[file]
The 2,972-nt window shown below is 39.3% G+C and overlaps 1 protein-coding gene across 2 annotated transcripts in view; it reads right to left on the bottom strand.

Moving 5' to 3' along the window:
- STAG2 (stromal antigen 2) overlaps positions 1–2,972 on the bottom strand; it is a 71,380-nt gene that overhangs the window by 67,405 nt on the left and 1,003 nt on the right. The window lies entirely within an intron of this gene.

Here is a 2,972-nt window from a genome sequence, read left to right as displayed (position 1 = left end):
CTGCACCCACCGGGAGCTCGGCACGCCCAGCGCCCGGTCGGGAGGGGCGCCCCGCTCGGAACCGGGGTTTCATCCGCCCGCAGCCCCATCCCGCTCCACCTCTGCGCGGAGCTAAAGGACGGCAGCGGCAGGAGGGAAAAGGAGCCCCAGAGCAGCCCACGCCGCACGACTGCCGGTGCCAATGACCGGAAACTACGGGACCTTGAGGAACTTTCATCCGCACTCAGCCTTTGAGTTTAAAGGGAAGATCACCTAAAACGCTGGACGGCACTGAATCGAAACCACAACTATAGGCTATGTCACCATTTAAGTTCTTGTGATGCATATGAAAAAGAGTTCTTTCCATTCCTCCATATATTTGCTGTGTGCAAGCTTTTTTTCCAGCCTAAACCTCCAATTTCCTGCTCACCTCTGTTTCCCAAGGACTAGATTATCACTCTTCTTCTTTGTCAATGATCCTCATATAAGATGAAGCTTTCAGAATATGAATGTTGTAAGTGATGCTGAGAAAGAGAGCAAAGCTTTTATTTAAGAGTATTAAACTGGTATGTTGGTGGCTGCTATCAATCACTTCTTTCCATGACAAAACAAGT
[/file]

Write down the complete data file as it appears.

The 2,972-nt window shown below is 39.3% G+C and overlaps 1 protein-coding gene across 2 annotated transcripts in view; it reads right to left on the bottom strand.

Moving 5' to 3' along the window:
- STAG2 (stromal antigen 2) overlaps positions 1–2,972 on the bottom strand; it is a 71,380-nt gene that overhangs the window by 67,405 nt on the left and 1,003 nt on the right. The window lies entirely within an intron of this gene.

Here is a 2,972-nt window from a genome sequence, read left to right as displayed (position 1 = left end):
CTGCACCCACCGGGAGCTCGGCACGCCCAGCGCCCGGTCGGGAGGGGCGCCCCGCTCGGAACCGGGGTTTCATCCGCCCGCAGCCCCATCCCGCTCCACCTCTGCGCGGAGCTAAAGGACGGCAGCGGCAGGAGGGAAAAGGAGCCCCAGAGCAGCCCACGCCGCACGACTGCCGGTGCCAATGACCGGAAACTACGGGACCTTGAGGAACTTTCATCCGCACTCAGCCTTTGAGTTTAAAGGGAAGATCACCTAAAACGCTGGACGGCACTGAATCGAAACCACAACTATAGGCTATGTCACCATTTAAGTTCTTGTGATGCATATGAAAAAGAGTTCTTTCCATTCCTCCATATATTTGCTGTGTGCAAGCTTTTTTTCCAGCCTAAACCTCCAATTTCCTGCTCACCTCTGTTTCCCAAGGACTAGATTATCACTCTTCTTCTTTGTCAATGATCCTCATATAAGATGAAGCTTTCAGAATATGAATGTTGTAAGTGATGCTGAGAAAGAGAGCAAAGCTTTTATTTAAGAGTATTAAACTGGTATGTTGGTGGCTGCTATCAATCACTTCTTTCCATGACAAAACAAGT